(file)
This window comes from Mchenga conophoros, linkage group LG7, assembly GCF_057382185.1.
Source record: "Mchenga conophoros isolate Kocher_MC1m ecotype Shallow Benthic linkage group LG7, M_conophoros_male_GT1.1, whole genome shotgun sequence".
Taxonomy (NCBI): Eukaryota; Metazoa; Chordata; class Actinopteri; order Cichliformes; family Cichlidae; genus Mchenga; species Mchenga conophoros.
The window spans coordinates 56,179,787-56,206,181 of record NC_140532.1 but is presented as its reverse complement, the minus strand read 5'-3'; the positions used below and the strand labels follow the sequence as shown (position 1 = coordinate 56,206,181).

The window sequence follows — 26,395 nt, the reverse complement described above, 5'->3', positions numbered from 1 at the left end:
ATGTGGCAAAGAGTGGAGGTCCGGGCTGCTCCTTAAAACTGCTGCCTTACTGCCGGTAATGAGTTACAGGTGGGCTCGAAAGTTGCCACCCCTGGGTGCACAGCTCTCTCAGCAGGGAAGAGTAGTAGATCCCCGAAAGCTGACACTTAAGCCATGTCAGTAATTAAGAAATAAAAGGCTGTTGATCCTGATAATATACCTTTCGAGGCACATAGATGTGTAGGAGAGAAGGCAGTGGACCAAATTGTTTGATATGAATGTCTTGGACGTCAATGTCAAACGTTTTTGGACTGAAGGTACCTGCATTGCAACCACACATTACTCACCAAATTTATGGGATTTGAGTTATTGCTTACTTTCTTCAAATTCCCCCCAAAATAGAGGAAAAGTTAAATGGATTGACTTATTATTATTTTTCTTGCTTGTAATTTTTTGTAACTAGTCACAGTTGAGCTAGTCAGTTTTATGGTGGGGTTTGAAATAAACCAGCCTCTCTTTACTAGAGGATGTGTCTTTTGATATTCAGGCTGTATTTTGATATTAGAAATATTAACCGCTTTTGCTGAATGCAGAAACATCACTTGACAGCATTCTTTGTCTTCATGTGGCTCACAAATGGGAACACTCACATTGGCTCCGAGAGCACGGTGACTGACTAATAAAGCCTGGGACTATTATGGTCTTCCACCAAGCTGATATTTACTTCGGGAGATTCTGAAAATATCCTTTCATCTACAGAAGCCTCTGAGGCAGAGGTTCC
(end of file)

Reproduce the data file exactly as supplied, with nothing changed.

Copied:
This window comes from Mchenga conophoros, linkage group LG7, assembly GCF_057382185.1.
Source record: "Mchenga conophoros isolate Kocher_MC1m ecotype Shallow Benthic linkage group LG7, M_conophoros_male_GT1.1, whole genome shotgun sequence".
Taxonomy (NCBI): Eukaryota; Metazoa; Chordata; class Actinopteri; order Cichliformes; family Cichlidae; genus Mchenga; species Mchenga conophoros.
The window spans coordinates 56,179,787-56,206,181 of record NC_140532.1 but is presented as its reverse complement, the minus strand read 5'-3'; the positions used below and the strand labels follow the sequence as shown (position 1 = coordinate 56,206,181).

The window sequence follows — 26,395 nt, the reverse complement described above, 5'->3', positions numbered from 1 at the left end:
ATGTGGCAAAGAGTGGAGGTCCGGGCTGCTCCTTAAAACTGCTGCCTTACTGCCGGTAATGAGTTACAGGTGGGCTCGAAAGTTGCCACCCCTGGGTGCACAGCTCTCTCAGCAGGGAAGAGTAGTAGATCCCCGAAAGCTGACACTTAAGCCATGTCAGTAATTAAGAAATAAAAGGCTGTTGATCCTGATAATATACCTTTCGAGGCACATAGATGTGTAGGAGAGAAGGCAGTGGACCAAATTGTTTGATATGAATGTCTTGGACGTCAATGTCAAACGTTTTTGGACTGAAGGTACCTGCATTGCAACCACACATTACTCACCAAATTTATGGGATTTGAGTTATTGCTTACTTTCTTCAAATTCCCCCCAAAATAGAGGAAAAGTTAAATGGATTGACTTATTATTATTTTTCTTGCTTGTAATTTTTTGTAACTAGTCACAGTTGAGCTAGTCAGTTTTATGGTGGGGTTTGAAATAAACCAGCCTCTCTTTACTAGAGGATGTGTCTTTTGATATTCAGGCTGTATTTTGATATTAGAAATATTAACCGCTTTTGCTGAATGCAGAAACATCACTTGACAGCATTCTTTGTCTTCATGTGGCTCACAAATGGGAACACTCACATTGGCTCCGAGAGCACGGTGACTGACTAATAAAGCCTGGGACTATTATGGTCTTCCACCAAGCTGATATTTACTTCGGGAGATTCTGAAAATATCCTTTCATCTACAGAAGCCTCTGAGGCAGAGGTTCC